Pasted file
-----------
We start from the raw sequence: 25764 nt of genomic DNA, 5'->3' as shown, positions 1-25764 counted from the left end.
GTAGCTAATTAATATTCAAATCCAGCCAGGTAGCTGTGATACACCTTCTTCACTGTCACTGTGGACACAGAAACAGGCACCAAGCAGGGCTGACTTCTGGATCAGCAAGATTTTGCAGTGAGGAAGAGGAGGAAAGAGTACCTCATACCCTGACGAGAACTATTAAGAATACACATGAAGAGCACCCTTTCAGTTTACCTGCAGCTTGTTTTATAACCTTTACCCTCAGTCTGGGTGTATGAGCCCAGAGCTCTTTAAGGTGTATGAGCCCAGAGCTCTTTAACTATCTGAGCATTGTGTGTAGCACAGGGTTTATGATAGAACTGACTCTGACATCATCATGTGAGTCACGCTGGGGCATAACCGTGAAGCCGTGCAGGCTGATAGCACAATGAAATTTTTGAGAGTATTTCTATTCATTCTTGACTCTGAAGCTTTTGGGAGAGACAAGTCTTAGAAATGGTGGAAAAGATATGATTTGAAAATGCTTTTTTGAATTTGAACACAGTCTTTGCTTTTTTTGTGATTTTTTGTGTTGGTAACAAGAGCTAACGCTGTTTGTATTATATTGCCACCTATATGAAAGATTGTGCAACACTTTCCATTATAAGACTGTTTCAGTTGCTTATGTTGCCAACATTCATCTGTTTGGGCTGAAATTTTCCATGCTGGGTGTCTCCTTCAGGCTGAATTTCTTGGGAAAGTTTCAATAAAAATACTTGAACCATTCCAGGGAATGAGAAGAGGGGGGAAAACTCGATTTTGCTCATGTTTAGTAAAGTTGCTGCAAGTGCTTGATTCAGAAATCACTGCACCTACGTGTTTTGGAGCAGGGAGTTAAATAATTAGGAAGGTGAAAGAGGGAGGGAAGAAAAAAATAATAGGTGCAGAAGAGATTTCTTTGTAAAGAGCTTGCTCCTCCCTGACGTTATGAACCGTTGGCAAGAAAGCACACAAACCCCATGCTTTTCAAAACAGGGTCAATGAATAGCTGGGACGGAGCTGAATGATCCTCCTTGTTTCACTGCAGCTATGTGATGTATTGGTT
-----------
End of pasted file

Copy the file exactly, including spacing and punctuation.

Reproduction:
We start from the raw sequence: 25764 nt of genomic DNA, 5'->3' as shown, positions 1-25764 counted from the left end.
GTAGCTAATTAATATTCAAATCCAGCCAGGTAGCTGTGATACACCTTCTTCACTGTCACTGTGGACACAGAAACAGGCACCAAGCAGGGCTGACTTCTGGATCAGCAAGATTTTGCAGTGAGGAAGAGGAGGAAAGAGTACCTCATACCCTGACGAGAACTATTAAGAATACACATGAAGAGCACCCTTTCAGTTTACCTGCAGCTTGTTTTATAACCTTTACCCTCAGTCTGGGTGTATGAGCCCAGAGCTCTTTAAGGTGTATGAGCCCAGAGCTCTTTAACTATCTGAGCATTGTGTGTAGCACAGGGTTTATGATAGAACTGACTCTGACATCATCATGTGAGTCACGCTGGGGCATAACCGTGAAGCCGTGCAGGCTGATAGCACAATGAAATTTTTGAGAGTATTTCTATTCATTCTTGACTCTGAAGCTTTTGGGAGAGACAAGTCTTAGAAATGGTGGAAAAGATATGATTTGAAAATGCTTTTTTGAATTTGAACACAGTCTTTGCTTTTTTTGTGATTTTTTGTGTTGGTAACAAGAGCTAACGCTGTTTGTATTATATTGCCACCTATATGAAAGATTGTGCAACACTTTCCATTATAAGACTGTTTCAGTTGCTTATGTTGCCAACATTCATCTGTTTGGGCTGAAATTTTCCATGCTGGGTGTCTCCTTCAGGCTGAATTTCTTGGGAAAGTTTCAATAAAAATACTTGAACCATTCCAGGGAATGAGAAGAGGGGGGAAAACTCGATTTTGCTCATGTTTAGTAAAGTTGCTGCAAGTGCTTGATTCAGAAATCACTGCACCTACGTGTTTTGGAGCAGGGAGTTAAATAATTAGGAAGGTGAAAGAGGGAGGGAAGAAAAAAATAATAGGTGCAGAAGAGATTTCTTTGTAAAGAGCTTGCTCCTCCCTGACGTTATGAACCGTTGGCAAGAAAGCACACAAACCCCATGCTTTTCAAAACAGGGTCAATGAATAGCTGGGACGGAGCTGAATGATCCTCCTTGTTTCACTGCAGCTATGTGATGTATTGGTT